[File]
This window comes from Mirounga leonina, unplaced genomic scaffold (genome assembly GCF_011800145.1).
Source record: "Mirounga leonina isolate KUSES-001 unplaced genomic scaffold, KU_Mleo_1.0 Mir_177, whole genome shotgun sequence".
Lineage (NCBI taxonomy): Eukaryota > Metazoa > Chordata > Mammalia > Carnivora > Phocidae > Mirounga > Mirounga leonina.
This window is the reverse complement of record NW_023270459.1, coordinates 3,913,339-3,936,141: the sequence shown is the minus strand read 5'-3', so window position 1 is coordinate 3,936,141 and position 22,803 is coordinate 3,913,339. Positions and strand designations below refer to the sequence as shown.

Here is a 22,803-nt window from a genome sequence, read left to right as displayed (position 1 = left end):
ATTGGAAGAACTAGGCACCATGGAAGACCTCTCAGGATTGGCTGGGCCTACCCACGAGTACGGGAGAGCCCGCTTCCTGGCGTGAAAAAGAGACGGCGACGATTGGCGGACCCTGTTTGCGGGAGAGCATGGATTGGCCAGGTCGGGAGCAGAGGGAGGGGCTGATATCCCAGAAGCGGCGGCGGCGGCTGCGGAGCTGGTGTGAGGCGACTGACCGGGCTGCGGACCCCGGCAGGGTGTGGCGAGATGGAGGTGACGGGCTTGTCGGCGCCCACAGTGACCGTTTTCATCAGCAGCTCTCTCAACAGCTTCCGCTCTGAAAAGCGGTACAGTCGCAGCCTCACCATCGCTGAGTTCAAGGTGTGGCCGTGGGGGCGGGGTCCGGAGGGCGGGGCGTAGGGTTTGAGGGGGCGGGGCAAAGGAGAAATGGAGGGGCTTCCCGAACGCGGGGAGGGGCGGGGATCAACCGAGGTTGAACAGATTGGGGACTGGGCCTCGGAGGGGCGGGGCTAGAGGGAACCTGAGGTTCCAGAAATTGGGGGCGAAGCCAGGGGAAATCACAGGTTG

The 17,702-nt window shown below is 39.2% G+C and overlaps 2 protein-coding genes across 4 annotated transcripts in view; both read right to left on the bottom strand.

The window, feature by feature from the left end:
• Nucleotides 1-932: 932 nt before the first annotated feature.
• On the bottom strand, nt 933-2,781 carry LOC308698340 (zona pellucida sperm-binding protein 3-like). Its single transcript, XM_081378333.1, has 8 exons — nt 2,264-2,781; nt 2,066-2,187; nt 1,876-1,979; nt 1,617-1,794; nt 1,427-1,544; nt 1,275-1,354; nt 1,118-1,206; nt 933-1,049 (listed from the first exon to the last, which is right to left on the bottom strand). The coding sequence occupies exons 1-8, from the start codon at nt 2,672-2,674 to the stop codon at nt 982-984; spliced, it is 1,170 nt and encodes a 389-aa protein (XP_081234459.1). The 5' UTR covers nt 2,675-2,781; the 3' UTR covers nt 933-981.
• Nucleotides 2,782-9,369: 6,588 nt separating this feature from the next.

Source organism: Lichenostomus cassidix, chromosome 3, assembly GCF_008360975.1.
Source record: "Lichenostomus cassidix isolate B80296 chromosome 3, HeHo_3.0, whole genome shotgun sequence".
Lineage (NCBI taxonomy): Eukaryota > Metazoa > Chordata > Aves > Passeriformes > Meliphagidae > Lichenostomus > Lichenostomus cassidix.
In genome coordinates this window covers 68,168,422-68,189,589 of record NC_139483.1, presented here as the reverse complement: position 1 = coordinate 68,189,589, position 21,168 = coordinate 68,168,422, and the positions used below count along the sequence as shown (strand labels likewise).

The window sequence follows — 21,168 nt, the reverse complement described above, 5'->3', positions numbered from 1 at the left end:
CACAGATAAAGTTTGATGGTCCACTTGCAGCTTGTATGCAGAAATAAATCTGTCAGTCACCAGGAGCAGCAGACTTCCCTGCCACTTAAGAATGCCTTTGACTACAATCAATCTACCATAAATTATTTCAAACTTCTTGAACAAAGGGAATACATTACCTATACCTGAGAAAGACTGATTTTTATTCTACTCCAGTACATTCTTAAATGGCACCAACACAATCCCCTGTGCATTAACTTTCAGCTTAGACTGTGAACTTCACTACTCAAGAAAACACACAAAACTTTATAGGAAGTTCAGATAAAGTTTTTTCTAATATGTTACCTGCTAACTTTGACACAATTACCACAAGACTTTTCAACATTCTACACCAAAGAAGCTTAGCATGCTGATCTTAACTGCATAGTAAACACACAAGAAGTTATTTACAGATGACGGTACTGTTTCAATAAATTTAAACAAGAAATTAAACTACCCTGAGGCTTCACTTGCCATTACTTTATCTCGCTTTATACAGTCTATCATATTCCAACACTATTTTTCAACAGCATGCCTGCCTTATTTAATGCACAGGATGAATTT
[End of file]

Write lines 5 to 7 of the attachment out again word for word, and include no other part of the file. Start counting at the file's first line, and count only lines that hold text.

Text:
Here is a 22,803-nt window from a genome sequence, read left to right as displayed (position 1 = left end):
ATTGGAAGAACTAGGCACCATGGAAGACCTCTCAGGATTGGCTGGGCCTACCCACGAGTACGGGAGAGCCCGCTTCCTGGCGTGAAAAAGAGACGGCGACGATTGGCGGACCCTGTTTGCGGGAGAGCATGGATTGGCCAGGTCGGGAGCAGAGGGAGGGGCTGATATCCCAGAAGCGGCGGCGGCGGCTGCGGAGCTGGTGTGAGGCGACTGACCGGGCTGCGGACCCCGGCAGGGTGTGGCGAGATGGAGGTGACGGGCTTGTCGGCGCCCACAGTGACCGTTTTCATCAGCAGCTCTCTCAACAGCTTCCGCTCTGAAAAGCGGTACAGTCGCAGCCTCACCATCGCTGAGTTCAAGGTGTGGCCGTGGGGGCGGGGTCCGGAGGGCGGGGCGTAGGGTTTGAGGGGGCGGGGCAAAGGAGAAATGGAGGGGCTTCCCGAACGCGGGGAGGGGCGGGGATCAACCGAGGTTGAACAGATTGGGGACTGGGCCTCGGAGGGGCGGGGCTAGAGGGAACCTGAGGTTCCAGAAATTGGGGGCGAAGCCAGGGGAAATCACAGGTTG

The 17,702-nt window shown below is 39.2% G+C and overlaps 2 protein-coding genes across 4 annotated transcripts in view; both read right to left on the bottom strand.